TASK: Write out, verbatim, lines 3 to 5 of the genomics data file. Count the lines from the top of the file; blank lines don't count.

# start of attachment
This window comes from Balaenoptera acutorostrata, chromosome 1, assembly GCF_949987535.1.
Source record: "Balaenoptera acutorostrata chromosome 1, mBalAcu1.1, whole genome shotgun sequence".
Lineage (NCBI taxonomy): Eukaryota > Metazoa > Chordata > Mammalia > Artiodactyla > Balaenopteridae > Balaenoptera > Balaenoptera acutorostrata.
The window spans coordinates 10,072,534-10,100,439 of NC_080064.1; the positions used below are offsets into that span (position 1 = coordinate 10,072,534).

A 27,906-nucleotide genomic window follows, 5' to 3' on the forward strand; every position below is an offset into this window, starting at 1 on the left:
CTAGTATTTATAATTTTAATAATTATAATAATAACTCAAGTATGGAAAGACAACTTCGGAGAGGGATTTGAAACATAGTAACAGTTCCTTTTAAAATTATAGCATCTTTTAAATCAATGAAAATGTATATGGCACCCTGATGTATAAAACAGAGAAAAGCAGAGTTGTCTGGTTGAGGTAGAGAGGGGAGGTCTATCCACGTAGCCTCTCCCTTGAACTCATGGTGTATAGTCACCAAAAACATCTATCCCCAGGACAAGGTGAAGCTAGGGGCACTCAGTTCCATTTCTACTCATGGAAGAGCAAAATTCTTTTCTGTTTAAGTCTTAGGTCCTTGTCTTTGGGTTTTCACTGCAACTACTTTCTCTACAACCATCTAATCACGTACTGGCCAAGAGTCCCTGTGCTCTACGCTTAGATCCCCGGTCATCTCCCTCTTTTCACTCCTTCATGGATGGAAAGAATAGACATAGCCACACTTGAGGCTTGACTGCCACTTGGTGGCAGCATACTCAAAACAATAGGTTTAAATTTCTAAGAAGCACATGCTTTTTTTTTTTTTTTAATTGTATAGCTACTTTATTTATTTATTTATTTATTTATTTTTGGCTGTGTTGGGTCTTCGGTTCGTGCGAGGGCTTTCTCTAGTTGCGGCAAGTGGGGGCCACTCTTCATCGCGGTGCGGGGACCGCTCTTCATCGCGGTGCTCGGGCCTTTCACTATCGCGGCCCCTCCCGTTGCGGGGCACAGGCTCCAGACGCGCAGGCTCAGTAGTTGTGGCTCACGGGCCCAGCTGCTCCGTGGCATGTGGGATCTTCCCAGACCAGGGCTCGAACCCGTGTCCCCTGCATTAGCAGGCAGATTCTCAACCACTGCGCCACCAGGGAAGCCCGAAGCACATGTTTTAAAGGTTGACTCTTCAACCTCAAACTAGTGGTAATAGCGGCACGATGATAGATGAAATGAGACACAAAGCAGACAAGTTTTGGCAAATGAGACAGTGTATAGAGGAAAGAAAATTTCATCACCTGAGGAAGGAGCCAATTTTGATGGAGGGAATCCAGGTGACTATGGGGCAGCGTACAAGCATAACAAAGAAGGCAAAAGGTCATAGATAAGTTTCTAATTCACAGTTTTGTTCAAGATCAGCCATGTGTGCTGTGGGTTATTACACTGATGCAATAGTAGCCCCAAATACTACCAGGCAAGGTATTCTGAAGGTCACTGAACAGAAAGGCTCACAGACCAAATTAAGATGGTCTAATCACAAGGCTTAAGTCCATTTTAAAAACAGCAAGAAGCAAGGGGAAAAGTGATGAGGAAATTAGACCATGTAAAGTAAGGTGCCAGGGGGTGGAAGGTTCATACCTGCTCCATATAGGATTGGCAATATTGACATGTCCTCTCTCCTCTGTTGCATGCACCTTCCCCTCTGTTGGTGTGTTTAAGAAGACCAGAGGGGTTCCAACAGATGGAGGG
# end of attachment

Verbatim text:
Lineage (NCBI taxonomy): Eukaryota > Metazoa > Chordata > Mammalia > Artiodactyla > Balaenopteridae > Balaenoptera > Balaenoptera acutorostrata.
The window spans coordinates 10,072,534-10,100,439 of NC_080064.1; the positions used below are offsets into that span (position 1 = coordinate 10,072,534).

A 27,906-nucleotide genomic window follows, 5' to 3' on the forward strand; every position below is an offset into this window, starting at 1 on the left: